By Gary Budzak firstname.lastname@example.org
March 12, 2014
Delaware City Council is going to review its policy of approving legislation without three readings after a council member complained about its abuse at the March 10 meeting.
“I’m tired of sitting here every meeting and suspending the rules,” said Councilman Chris Jones during the meeting. “It affects our form of government.”
Council may suspend the rules requiring the three readings of an ordinance over the course of three meetings. The second reading is often considered a public hearing, and the public may give their opinion to council during that meeting. Council can make a motion on an ordinance after the third reading, if it doesn’t suspend the rules beforehand.
Earlier in the meeting, Council suspended the rules and unanimously approved an ordinance to accept a grant with the Ohio Environmental Protection Agency to restore the Delaware Run and Blue Limestone Park Wetlands.
The grant of $186,534 will allow the city to replace the park’s existing driveways and parking lots with previous pavement, adding educational kiosks and a bike path, and replacing a ball field with community gardens. The $310,890 project will improve the water quality of the run before it flows into the Olentangy River.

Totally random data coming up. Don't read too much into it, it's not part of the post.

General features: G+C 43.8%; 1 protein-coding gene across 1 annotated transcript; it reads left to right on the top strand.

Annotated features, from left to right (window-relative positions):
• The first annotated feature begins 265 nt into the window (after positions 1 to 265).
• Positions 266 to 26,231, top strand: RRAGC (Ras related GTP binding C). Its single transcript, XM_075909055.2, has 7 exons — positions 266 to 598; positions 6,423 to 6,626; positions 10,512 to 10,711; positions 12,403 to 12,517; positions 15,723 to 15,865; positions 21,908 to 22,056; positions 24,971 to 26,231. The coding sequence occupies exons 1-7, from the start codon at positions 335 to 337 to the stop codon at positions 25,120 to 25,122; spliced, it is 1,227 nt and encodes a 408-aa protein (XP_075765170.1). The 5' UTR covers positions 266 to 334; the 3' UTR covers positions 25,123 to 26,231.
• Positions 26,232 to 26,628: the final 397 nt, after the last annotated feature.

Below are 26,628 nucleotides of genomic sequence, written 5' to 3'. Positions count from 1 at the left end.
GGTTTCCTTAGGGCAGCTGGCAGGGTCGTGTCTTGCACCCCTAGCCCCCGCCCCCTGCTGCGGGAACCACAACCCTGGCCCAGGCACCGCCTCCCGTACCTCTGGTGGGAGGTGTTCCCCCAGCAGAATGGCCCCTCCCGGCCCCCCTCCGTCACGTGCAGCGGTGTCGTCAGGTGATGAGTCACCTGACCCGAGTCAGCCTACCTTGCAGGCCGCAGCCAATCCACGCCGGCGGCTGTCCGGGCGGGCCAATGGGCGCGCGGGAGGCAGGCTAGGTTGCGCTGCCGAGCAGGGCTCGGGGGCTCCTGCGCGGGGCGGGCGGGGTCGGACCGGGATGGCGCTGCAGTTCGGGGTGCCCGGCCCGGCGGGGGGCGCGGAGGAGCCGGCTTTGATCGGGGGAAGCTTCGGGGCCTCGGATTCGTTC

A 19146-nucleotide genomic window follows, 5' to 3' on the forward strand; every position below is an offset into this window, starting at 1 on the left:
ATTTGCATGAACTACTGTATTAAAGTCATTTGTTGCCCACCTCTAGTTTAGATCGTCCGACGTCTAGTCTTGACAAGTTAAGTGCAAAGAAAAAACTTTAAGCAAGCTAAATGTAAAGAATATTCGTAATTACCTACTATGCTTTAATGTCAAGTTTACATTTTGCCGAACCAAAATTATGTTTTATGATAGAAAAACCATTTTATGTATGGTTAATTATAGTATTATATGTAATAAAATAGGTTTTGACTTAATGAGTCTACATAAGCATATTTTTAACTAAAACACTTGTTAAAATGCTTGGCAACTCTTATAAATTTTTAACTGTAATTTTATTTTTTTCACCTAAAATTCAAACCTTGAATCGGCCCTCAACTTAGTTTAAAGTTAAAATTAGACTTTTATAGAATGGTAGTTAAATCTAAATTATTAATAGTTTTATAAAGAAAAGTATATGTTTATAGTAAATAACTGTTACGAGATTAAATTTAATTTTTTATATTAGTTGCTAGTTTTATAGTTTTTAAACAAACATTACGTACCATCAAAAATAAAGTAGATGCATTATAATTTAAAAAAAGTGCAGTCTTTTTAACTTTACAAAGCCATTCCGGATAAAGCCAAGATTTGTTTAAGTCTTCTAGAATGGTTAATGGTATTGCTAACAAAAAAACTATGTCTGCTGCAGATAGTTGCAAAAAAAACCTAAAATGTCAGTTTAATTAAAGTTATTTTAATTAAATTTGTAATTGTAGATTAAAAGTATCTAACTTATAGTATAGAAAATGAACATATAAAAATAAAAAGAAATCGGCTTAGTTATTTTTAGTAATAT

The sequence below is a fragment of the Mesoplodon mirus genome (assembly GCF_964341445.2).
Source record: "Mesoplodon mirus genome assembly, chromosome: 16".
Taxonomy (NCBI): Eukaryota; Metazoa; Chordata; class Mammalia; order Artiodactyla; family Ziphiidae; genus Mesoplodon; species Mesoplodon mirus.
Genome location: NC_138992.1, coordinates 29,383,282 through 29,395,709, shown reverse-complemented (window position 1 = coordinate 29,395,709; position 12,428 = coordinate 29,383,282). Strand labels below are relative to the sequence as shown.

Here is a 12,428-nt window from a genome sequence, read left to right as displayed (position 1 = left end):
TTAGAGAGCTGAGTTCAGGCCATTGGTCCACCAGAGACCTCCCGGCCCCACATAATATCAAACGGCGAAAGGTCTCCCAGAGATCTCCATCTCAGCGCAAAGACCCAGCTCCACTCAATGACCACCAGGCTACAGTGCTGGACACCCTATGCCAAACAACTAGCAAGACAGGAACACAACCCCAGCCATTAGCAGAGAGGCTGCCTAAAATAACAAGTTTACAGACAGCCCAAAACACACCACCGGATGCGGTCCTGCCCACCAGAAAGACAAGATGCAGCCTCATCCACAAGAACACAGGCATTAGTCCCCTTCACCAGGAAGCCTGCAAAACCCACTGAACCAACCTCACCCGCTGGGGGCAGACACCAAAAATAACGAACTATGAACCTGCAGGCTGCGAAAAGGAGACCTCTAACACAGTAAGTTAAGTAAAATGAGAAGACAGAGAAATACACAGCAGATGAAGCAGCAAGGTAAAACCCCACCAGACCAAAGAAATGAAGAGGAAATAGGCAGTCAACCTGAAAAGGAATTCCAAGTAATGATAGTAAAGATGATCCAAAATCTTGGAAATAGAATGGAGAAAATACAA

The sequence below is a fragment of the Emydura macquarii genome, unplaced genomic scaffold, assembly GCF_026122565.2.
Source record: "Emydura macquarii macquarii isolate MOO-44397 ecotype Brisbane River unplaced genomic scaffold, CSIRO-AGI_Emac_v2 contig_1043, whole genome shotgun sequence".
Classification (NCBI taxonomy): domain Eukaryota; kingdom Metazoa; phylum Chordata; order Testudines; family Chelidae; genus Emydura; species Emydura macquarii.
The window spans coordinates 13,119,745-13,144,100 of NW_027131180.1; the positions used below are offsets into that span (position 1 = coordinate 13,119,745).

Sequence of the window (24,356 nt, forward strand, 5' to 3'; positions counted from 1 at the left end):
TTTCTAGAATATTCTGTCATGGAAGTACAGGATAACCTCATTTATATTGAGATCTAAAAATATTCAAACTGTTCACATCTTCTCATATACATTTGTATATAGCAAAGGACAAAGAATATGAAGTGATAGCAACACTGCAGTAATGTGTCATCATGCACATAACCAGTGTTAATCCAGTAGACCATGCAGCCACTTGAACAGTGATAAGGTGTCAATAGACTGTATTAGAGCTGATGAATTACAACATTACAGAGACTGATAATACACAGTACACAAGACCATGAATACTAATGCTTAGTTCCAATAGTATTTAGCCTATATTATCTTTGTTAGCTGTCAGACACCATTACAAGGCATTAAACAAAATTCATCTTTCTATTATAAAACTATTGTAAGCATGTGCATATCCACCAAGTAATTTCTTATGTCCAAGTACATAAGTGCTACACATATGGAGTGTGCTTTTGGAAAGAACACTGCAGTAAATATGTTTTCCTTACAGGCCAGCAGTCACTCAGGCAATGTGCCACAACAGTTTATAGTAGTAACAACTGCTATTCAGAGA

Public Utilities Director Brad Stanton requested that council suspend the rules to speed up work on the project, since it needs to be completed by October. Council voted 6-0 to suspend the rules and approve the ordinance.
However, Council voted 4-2 to suspend the rules requiring three readings on an ordinance to develop section 2A of the Braumiller Woods subdivision, with Jones and George Hellinger casting the opposing votes. City Attorney Darren Shulman said that a 5-2 super-majority vote was required to approve the motion, noting that one council member was excused, and the ordinance would have to go on to a second reading. “See you in two weeks,” Mayor Carolyn Kay Riggle told Jim Lipnos of Homewood Corporation.
After the first reading of two ordinances for the development of 99 single family lots in the Crownover Reserve subdivision, Kevin McCauley of Stavroff Interests requested that council waive the three readings.
“We’re at risk of losing another selling season,” McCauley said. “It would be a showstopper for us.”
Councilman Andrew Brush asked Jones if he would oppose suspending the rules requiring three readings. Jones said he would.
“I’m struggling every day with this,” Jones said. “I’ve come to my limit.”
“This will jeopardize a revenue source,” Brush said. “Development in this area is important to pay down the (infrastructure) debt.”
Jones said he had nothing against the developer, it was about the principle.
Brush said Jones had a legitimate point, and council should try to find a solution to the problem during its retreat on March 15.
Council then unanimously passed motions to amend the Crownover Reserve ordinances, suspended the rules requiring three readings, and approved the subdivisions. Then, they unanimously reconsidered the Braumiller Woods ordinance, suspended the rules requiring three readings, and approved the subdivision.